your standard panel across all employees and in all locations. That alone, however, is often not enough. If an employee is using or abusing a prescription drug, as an employer it is critical to evaluate how prescription drug use on the job can affect your workplace. Are your employees handling sensitive financial information? Providing healthcare services? Performing physically challenging work? Have significant access to your critical systems? Defining what positions are safety sensitive and creating prescription disclosure programs is something all HR departments should consider for 2018.
Employee Assistance Programs
On that topic, what other services are you providing related to drug abuse? In today’s tight employment market, good employees are an asset that need to be not only invested in, but also protected. Do you have an Employee Assistance Program that has specialized training and protocols for substance abuse? Remember, situations in which employees are dealing with substance abuse, either by themselves or with a loved one, can be emotionally and financially draining. Providing support services may lower absenteeism, increase productivity and help you retain an otherwise excellent employee.
Marijuana in the Workplace
Legalized marijuana brings with it significant challenges for hiring and post-employment drug testing. State laws continue to be passed and implemented, and each is unique. All contradict the federal law which still list marijuana as a Schedule I drug in the United States. Regardless of your personal feelings about legalization, the experts have weighed in and recognize that the litigation expenses alone may make legalized marijuana in the workplace one of the most expensive issues that US employers will have to face over the next 20 years. While there is no policy that can completely protect any employer from the costs to defend lawsuits challenging the contradictions in state marijuana laws, an updated policy based on current law provides employers with the strongest defense.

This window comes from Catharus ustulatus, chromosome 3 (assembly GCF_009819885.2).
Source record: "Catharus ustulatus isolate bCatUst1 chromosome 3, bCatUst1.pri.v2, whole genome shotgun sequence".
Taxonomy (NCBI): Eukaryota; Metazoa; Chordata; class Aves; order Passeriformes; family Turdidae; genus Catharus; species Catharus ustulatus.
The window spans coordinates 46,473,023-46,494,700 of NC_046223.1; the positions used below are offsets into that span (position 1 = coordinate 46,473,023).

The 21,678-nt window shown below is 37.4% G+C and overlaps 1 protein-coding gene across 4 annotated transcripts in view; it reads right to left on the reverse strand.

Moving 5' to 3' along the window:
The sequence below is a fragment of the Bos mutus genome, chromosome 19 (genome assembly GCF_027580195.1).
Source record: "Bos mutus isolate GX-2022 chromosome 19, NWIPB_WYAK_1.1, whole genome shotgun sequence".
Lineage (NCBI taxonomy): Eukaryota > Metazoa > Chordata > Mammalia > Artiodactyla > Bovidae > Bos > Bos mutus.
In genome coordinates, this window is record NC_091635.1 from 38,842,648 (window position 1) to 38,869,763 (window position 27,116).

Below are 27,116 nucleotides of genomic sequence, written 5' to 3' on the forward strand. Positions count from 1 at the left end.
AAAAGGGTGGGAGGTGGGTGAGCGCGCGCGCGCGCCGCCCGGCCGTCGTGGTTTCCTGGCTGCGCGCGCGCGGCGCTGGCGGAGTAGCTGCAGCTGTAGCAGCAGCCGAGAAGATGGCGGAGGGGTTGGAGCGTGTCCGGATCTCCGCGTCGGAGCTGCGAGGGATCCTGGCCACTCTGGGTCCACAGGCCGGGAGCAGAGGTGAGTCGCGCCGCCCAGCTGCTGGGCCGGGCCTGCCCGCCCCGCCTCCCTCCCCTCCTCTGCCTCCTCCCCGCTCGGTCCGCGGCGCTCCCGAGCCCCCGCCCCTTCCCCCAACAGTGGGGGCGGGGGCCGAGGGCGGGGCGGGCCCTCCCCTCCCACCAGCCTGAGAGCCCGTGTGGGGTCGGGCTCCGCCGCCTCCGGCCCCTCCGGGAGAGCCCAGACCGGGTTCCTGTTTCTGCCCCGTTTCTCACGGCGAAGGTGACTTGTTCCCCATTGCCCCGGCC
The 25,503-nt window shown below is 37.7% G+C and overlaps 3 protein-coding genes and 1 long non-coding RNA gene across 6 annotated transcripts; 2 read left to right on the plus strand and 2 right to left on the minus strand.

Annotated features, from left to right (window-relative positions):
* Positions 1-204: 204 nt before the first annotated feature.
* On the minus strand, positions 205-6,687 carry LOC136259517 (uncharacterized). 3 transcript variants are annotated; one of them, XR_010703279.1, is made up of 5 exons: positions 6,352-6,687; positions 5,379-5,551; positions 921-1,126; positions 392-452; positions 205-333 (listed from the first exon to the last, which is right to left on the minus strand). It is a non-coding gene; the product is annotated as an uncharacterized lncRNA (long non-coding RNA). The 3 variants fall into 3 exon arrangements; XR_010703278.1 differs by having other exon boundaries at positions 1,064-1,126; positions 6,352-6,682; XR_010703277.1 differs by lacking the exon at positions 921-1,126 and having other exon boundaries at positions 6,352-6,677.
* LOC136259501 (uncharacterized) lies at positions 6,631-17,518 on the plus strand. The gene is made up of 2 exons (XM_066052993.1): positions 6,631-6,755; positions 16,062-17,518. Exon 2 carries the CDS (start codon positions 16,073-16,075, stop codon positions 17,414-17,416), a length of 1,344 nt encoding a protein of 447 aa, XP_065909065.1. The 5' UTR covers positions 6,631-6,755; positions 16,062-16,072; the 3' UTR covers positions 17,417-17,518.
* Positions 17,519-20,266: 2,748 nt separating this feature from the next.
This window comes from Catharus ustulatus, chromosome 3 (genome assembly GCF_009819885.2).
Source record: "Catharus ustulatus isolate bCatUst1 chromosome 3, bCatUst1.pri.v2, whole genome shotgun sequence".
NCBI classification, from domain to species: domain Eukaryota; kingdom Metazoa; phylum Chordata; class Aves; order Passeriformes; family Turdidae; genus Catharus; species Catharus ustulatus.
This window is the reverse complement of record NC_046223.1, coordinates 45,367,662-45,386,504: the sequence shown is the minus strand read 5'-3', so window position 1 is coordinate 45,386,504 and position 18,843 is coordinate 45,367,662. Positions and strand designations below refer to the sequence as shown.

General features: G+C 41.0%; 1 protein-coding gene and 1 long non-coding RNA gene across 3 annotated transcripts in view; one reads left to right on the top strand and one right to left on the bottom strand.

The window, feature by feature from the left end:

The impact of technology in substance abuse testing cannot be ignored. While certainly not as entertaining as YouTube videos or the latest gaming app, any resolution would be incomplete without a review of drug testing technology. Electronic chain of custody forms are now accepted in DOT and non-DOT programs. While some still cling to the idea that a paper form is faster than entering the required donor information into an electronic system, the benefits are many. Visibility from collection to reporting, donor self-scheduling, setting expiration dates, remote hiring, immediate access for Medical Review Officer (MRO) review…. the list of benefits is long. Technology has aided in identifying clinics for multiple testing needs and ordering them online. Additionally, there are testing methods that many employers have yet to explore including oral fluid testing and instrumented read rapid-result tests. Employers should work with their providers to determine which technologies meet their needs and are allowed in the states in which they do business. Performing this technology review while updating policy kills two birds with one stone!
Updating Your Program in the New Year
Like any resolution, updating your substance abuse program runs the risk of being set aside when more pressing issues arise. But, just as we know packing salad and gym clothes is often more difficult than grabbing a burger and fries, so, too, we know that it is better for us in the long run. A healthy lifestyle keeps us healthy and protected just as a strong substance abuse policy keeps our workplace protected, safe, and healthy.